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Wednesday, 26 February

Lousy London Lifts Listed

FIRST PUBLISHED IN NEWS ON 8 SEPTEMBER - London Firefighters attend 13 non urgent lift call outs every single day - day in day out. That's nearly 5,000 incidents a year in the capital alone. And this only counts the calls when a person is shut in a lift but not in any immediate physical or medical danger.

London Fire Brigade Third Officer, Dave Brown said: “If there is a genuine emergency we will be there but on many occasions if you are shut in a lift it’s an inconvenience not an emergency situation. It’s the responsibility of building owners to maintain their lifts and ensure they use a lift engineer call out service if the lift breaks down.”

“The Brigade is always willing to work with building owners to advise on lift safety. Preventing people getting shut in lifts is in everyone’s interest and we’re calling on all building operators to ensure their lifts are regularly maintained and that their staff are properly trained to release people who get shut in them.”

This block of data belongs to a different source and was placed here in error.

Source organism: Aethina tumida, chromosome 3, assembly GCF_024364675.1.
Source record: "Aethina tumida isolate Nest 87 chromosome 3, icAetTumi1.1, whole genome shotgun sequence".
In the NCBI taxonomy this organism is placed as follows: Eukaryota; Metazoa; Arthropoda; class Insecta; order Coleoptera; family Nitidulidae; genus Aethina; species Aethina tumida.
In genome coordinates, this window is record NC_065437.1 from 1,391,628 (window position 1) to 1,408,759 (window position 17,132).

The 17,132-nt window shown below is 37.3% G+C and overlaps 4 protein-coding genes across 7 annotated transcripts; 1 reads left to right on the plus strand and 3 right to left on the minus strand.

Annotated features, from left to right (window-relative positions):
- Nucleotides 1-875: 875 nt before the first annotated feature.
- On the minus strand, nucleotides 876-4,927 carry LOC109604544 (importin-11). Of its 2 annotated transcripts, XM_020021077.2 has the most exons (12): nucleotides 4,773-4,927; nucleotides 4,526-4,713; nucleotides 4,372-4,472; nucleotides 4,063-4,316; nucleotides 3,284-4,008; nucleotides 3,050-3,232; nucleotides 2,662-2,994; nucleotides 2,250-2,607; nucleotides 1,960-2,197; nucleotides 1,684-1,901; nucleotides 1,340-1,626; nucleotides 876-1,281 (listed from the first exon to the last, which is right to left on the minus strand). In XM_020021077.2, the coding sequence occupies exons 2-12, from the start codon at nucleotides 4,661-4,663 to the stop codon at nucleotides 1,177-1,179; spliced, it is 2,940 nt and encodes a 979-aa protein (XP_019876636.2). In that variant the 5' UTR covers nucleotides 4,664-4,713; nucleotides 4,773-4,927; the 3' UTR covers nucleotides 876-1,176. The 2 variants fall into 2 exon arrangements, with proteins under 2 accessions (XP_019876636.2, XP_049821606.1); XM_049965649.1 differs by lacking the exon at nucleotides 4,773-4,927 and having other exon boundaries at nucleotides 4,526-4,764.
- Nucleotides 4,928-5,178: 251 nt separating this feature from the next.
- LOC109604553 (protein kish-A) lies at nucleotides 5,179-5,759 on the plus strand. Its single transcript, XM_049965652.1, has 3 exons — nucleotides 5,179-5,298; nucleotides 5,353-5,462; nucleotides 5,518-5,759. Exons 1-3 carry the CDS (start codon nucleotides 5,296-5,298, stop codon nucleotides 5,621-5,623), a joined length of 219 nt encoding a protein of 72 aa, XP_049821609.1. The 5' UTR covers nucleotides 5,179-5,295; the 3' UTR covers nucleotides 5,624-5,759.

The Brigade started making a charge for non-emergency call-outs in 2009 - which don't even cover costs.  While lift releases have decreased since the charges were introduced, the amount of call outs is still very high and disgracefully, there are building owners who have yet to pay their ‘shut in lifts’ bill. City-wide the Brigade is owed nearly £250,000 in unpaid charges.

Under existing rules the Brigade can recover £290 plus VAT from owners of buildings and lifts for attending  non-emergency lift call outs. The charge is applied from the third occasion firefighters are called to the same building. The cost recovery scheme was implemented to incentivise building owners to tackle the problem - but it is clearly proving ineffective.

Third Officer, Dave Brown said: "Some lift owners in London have taken significant steps to improve the maintenance of their lifts and to provide effective engineer call outvarrangements. Where outstanding improvements have been made, we’ve introduced exemptions from the charging process."


The top 13

Earlsdown House, Barking and Dagenham, 22

Windmill Court, Brent, 16

Odette Duval House, Tower Hamlets, 14

Quince House, Hounslow, 12

Churchward House, Hammersmith and Fulham, 11

Falmouth House, Lambeth, 11

Martin House, Lambeth, 10

Lambert House, City of London, 10

Delafield House, Tower Hamlets, 10

Westgate Court, Lambeth, 10

Shackleton Court, Hammersmith and Fulham, 10

Trident Point, Harrow, 10

George Loveless House, Tower Hamlets, 10


Article written by Brian Shillibeer


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